On-the-move church plants some roots
The Sea Breeze church settles in at home with the Boys and Girls Club.
By CASEY CORA
Published December 6, 2006
For awhile, the Sea Breeze Community Church was a church without a home.
Tuesday night services were held at the nearby First Church of the Nazarene. The men of the church had to call the pastor to find the changing location of Monday's men's Bible study.
Sunday services were held in the gymnasium of the Boys and Girls Club of Pinellas Park.
The runaround became a normal part of worship for parishioners and church organizers.
"Most associate a church with a building," said Donnie Holley, founding pastor of Sea Breeze. "It takes people a while to associate Sea Breeze with a group of people and not a building."
Holley, 54, started the church in June 2005, when he grew tired of the confines of the traditional theology and left his position as pastor in a local Baptist church. More than 50 people left with him.
Holley cased the city, poised to find a home for the newly formed congregation, which is made up of men and women, old and young, "the whole bit," he said.
He ended up making arrangements with other local churches and clubs.
The challenge was coordinating Sea Breeze's mission as a full-service church, complete with teen nights, Bible studies, group dinners, along with the schedules of the temporary homes.
"It was a constant challenge to be able to arrange our schedules," said Melvin Mitchell, 45, on board with Sea Breeze since the beginning.
After a year of back and forth, the Boys and Girls Club in Pinellas Park, 7790 61st St., which first served as a quick-fix solution, offered space in exchange for monthly rent.
On 7:45 a.m. every Sunday morning, when the Boys and Girls club is closed for the day, tables and chairs are rummaged out of a gym closet.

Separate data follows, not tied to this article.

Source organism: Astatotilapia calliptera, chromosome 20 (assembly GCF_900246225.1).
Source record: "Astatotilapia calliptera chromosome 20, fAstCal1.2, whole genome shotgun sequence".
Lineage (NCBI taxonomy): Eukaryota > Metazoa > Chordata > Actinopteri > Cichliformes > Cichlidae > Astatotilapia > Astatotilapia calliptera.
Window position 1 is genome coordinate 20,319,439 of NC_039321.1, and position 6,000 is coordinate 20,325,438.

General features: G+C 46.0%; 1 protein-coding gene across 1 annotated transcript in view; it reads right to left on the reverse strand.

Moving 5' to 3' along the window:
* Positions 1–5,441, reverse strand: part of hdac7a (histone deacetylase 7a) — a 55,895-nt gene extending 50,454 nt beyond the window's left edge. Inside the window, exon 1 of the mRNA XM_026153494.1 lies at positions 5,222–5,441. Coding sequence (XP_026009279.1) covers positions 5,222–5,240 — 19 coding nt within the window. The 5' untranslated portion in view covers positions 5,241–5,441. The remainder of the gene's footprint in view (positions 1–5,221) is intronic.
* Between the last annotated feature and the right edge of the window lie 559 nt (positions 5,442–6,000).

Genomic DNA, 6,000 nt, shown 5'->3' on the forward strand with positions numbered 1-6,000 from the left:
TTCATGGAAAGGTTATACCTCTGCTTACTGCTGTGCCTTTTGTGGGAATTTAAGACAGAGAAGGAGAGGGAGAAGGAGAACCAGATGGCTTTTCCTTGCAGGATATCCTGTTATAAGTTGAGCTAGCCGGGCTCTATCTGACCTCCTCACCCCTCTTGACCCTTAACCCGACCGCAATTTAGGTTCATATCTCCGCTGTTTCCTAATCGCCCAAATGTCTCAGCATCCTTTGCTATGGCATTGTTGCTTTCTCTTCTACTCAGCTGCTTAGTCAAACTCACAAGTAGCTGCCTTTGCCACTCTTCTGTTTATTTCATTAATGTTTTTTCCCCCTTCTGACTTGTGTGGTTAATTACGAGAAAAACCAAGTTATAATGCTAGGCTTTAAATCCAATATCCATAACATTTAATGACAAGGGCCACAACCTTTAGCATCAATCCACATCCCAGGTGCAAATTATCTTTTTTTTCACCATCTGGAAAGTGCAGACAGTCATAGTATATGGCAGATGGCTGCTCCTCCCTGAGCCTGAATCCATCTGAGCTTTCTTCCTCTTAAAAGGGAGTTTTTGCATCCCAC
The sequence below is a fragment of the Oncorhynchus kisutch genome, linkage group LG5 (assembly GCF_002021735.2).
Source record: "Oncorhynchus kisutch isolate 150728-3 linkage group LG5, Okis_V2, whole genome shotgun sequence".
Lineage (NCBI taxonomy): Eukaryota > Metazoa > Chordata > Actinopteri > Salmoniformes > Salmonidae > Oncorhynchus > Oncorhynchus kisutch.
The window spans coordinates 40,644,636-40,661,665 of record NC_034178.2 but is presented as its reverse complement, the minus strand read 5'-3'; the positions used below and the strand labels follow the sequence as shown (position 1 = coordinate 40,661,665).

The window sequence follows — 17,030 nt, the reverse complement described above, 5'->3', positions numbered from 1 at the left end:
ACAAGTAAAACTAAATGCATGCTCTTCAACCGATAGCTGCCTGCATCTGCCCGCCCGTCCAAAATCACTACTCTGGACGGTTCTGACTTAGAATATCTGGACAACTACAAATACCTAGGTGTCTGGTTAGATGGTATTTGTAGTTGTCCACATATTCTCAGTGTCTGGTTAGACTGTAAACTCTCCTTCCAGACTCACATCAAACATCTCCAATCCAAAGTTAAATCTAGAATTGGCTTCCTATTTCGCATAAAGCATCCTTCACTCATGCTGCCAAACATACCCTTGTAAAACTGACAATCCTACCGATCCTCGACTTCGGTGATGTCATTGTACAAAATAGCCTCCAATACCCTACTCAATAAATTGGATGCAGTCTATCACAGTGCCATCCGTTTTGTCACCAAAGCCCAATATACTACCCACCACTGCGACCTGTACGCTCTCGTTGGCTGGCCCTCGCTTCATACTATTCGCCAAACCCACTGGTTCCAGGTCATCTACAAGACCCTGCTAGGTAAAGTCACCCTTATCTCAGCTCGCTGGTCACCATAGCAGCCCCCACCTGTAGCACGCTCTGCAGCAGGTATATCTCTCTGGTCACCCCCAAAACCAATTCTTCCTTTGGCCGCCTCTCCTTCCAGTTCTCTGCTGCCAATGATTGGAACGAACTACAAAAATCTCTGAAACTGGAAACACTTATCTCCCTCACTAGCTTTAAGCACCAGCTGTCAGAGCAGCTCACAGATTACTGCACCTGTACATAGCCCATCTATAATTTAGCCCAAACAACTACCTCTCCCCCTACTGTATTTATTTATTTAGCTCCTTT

Clean drop cloths are hung as makeshift walls. Volunteers unravel hundreds of feet of cables and extension cords to be used for speakers and stage lights.
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By 12:30 p.m., the "sanctinasium" is returned to a gymnasium.
Holley hopes Sea Breeze's unconventional structure will draw people intimidated or disgruntled by religious decorum.
The Southern Baptist tradition is alive in the sermons he delivers, but Holley believes the church's message - unity, liberty, charity - is better received in a casual, nontraditional atmosphere.
"We're meeting in a gymnasium," he said. "There's no stained glass."
More specifically, Holley said, "the freedom not to be bound by traditions of the past and to do what's necessary to reach this generation."
And what's necessary for this generation includes a relaxed dress code and contemporary Christian music played live by a four-piece band, Holley said.
"It's in their language," Holley said of the music played for the Sea Breeze faithful.
Holley said that the church is looking to expand into a bigger facility, but said for now the Boys and Girls Club suits the congregation just fine.
In fact, church members have invented a word for the scheduling conflicts, he said. They call it "flexiate."
"We just go with the flow."
[Last modified December 5, 2006, 19:28:58]
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